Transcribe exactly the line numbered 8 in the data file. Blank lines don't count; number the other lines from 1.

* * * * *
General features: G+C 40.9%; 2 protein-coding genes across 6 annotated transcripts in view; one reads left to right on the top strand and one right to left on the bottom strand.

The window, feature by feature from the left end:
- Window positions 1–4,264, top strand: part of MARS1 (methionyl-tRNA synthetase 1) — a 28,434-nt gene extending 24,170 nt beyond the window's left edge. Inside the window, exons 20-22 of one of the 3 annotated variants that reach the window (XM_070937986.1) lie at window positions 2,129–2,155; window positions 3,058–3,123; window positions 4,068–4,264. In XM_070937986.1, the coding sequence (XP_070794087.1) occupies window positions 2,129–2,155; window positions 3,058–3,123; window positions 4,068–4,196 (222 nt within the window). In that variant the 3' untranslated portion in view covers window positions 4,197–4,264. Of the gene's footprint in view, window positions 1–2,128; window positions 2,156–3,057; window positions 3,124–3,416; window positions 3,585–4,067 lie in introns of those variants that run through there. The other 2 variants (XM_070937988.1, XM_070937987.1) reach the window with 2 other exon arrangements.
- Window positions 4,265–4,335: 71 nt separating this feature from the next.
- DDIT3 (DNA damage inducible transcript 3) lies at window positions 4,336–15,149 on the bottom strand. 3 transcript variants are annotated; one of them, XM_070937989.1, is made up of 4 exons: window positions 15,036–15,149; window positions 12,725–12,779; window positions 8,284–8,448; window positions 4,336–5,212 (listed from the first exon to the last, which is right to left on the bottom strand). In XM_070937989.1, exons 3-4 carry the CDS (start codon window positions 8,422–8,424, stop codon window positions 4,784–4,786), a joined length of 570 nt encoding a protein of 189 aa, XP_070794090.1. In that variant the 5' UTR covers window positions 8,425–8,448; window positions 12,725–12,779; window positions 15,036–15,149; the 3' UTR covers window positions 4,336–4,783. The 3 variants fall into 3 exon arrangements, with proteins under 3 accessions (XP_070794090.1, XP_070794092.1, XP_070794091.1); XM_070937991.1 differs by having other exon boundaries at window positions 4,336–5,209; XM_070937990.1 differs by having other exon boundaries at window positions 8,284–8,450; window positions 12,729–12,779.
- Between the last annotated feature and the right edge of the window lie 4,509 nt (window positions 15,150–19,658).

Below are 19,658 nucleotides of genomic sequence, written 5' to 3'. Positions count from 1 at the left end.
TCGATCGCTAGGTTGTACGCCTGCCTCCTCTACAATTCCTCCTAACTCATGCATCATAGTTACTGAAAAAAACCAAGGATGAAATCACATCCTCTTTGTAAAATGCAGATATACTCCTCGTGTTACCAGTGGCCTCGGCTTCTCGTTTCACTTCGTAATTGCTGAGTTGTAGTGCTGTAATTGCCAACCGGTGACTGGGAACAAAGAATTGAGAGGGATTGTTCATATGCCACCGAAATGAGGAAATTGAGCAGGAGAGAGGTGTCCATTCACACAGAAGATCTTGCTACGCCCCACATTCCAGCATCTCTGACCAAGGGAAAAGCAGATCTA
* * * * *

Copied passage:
TCGATCGCTAGGTTGTACGCCTGCCTCCTCTACAATTCCTCCTAACTCATGCATCATAGTTACTGAAAAAAACCAAGGATGAAATCACATCCTCTTTGTAAAATGCAGATATACTCCTCGTGTTACCAGTGGCCTCGGCTTCTCGTTTCACTTCGTAATTGCTGAGTTGTAGTGCTGTAATTGCCAACCGGTGACTGGGAACAAAGAATTGAGAGGGATTGTTCATATGCCACCGAAATGAGGAAATTGAGCAGGAGAGAGGTGTCCATTCACACAGAAGATCTTGCTACGCCCCACATTCCAGCATCTCTGACCAAGGGAAAAGCAGATCTA